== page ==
Goose Migration in Ottawa


Last week I left Hamilton on Tuesday night with Ezra for Ottawa, where we planned to spend a few days searching for rare geese. The targets were Barnacle, Pink-footed and Tundra-Bean Goose, the former two being more expected than the latter. In the past they were much more uncommon in the northeast, records of Barnacle and Pink-footed Geese have increased dramatically across northeastern North America in the last decade. Now, Barnacle is an annual visitor to Ontario, with Pink-footed being slightly more uncommon (though there has been one for the past few years). When we left for Ottawa, all of these species were being seen in New York, where they were associating with a few hundred thousand Snow Geese. The peak of goose migration in Ottawa tends to be the last week of March - the first two weeks of April, though it does vary a bit year to year. This spring things seem to be rather late, and large numbers were just starting to arrive when we were heading over. It was a long shot of a trip for sure, but there isn't a whole lot else to do this time of year so it seemed like the best bet for finding a rare bird. 

Over the next four days we settled into a pattern of birding around the area. Basically we would drive around the best goose areas, stopping whenever we saw a large flock, then getting out the spotting scopes and carefully scanning them. After we were satisfied there were not any odd balls in with the Canada/Snow Geese, we would move on to the next flock and repeat this. The goose numbers were astonishing, at least to a southwestern Ontario birder such as myself. The locals were saying these numbers were very small compared to peak migration during previous years... But to me they were darn impressive! Our third day there was the best for Snow Geese, but every day we saw over 20 thousand. Standing there and watching the "snow storm" as these massive flocks swirl through the air is truly breaktaking. After a few days we got more efficient at searching, as we starting getting a better picture of the birds favourite locations and daily schedule. This type of birding certainly isn't for everyone, sorting through tens of thousands of geese in a day, looking at each bird to look for rarities... But personally I love it!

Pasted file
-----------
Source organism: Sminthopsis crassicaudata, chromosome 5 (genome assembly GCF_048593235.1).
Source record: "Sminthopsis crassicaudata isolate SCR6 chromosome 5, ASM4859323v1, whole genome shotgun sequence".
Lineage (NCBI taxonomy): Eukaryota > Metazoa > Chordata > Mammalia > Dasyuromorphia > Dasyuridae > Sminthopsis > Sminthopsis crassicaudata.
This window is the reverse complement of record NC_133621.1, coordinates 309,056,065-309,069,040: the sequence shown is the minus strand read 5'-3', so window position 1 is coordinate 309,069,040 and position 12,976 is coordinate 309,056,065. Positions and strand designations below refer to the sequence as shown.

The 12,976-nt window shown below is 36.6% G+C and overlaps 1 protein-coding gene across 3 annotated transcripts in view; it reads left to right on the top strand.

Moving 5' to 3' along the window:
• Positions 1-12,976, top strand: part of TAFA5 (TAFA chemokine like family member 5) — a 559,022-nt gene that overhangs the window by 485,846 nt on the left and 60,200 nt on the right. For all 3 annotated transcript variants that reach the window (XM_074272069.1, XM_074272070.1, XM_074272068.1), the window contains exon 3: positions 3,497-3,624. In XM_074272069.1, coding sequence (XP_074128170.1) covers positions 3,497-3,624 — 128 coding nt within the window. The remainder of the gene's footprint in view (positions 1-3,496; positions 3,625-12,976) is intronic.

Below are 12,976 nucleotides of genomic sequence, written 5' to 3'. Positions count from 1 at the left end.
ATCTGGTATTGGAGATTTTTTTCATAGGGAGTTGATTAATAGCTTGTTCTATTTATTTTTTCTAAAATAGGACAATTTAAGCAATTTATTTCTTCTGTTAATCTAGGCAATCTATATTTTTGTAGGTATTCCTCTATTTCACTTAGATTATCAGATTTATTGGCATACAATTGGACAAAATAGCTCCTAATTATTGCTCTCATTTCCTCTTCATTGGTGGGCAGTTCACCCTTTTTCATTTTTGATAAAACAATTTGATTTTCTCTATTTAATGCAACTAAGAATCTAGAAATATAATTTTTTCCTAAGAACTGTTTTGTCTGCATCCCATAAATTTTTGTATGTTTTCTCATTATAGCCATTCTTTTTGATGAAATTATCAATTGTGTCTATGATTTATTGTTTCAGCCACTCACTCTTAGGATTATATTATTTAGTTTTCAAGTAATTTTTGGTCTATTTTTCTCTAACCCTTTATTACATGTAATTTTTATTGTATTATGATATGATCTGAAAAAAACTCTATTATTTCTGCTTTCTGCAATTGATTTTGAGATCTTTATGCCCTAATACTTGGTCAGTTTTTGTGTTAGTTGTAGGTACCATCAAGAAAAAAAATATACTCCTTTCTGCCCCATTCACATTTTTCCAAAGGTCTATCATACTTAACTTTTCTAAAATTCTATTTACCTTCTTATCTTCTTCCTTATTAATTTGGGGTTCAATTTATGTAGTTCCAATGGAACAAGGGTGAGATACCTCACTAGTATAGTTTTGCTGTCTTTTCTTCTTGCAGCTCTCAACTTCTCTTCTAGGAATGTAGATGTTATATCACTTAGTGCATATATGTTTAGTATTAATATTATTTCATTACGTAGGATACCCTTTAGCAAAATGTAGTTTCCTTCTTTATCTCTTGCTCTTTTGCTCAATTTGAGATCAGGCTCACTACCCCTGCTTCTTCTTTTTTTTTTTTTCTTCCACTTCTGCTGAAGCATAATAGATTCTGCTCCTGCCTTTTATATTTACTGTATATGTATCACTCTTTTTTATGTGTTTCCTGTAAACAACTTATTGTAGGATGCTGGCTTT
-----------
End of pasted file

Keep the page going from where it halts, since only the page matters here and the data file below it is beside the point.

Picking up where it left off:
So were there Barnacle Geese raining from the sky?! Well, no. I won't leave you in suspense, no rare geese were found during our trip. In fact I didn't see a single yearbird! It was still a really enjoyable trip in my books though. Highlights listed below (goose numbers based on eBird lists, definitely some double counted on different days).

- 105,101 Snow Geese

- 1 Ross's Goose

- 4 Greater White-fronted Geese

- 57 Cackling Geese

- 86,775 Canada Geese

- 22 Tundra Swans (rare in Ottawa)

- 5 Blue-winged Teal (early migrants)

- 570 Northern Pintails

- 1 Horned Grebe (really out of place... out in a floodplain with geese!!)

- 2 Sandhill Cranes

- 1 Golden Eagle (cruising over a Snow Goose flock)

- 2 Red-shouldered Hawks

- 1 Snowy Owl

- 1 Great Gray Owl

- 1 Merlin

- 2 Northern Shrikes

- 1 Lapland Longspur

Not a bad trip! On the way back we stopped at Burnt Lands Provincial Park to look for early Loggerhead Shrikes. I got excited when I spotted a shrike in a shrub beside the trail…. But it turned out to be a freaking northern. Grrr…

Right now I’m back at home, getting ready to leave for Southern Ontario yet again tomorrow morning. The goal is finding a Neotropic Cormorant, and also finally seeing those damn Black Vultures in Niagara ;)  The weather for tomorrow looks quite exciting… strong southwest wind and double digit temps. Bring on the migrants!

Some trip photos below…

- Snow Goose

- "Blue Morph" Snow Goose

- More of the same

- Pretty fellas

- 2 subspecies of Cackling Goose!

- Cackler

- Blue-winged Teal

- Goose Migration (Goosage?)

- dark morph Rough-legged Hawk

- More than 10 Snow Geese

- Meeting Bruce Di Labio!

- Goose habitat 

Curse of the Black Vulture

This morning I headed to Queenston Heights Outlook with Ezra with hopes of seeing the Black Vultures fly into Ontario. These birds roost on the New York side of the river and see sometimes seen flying over Ontario. I have already been here a few times this year, and on my last visit I spent over 5 hours watching from the Outlook. That time I saw 6 of them, but after taking off they flew back into New York and disappeared… even though all the Turkey Vultures crossed into Ontario.

This time it was no different. Over 40 Turkey Vultures flew over the river into Ontario after we arrived… promising. Then I spotted 3 Black Vultures circling on the far side, not even that far away. These vultures are smaller than turkeys, with a short tail, silver primaries and an all black head. Their flight is very different as well… quick & choppy wingbeats and a lack of a dihedral (winds held in a V shape) make them stand out even if they are specks in the distance. They circled, gained elevation, then much to our dismay they started flying AWAY from us and back into the states. There was a brief moment of hope when they circled back, but that was quickly extinguished and soon they were lost in the heat shimmer a few kilometres away. Quite annoying, but what can you do!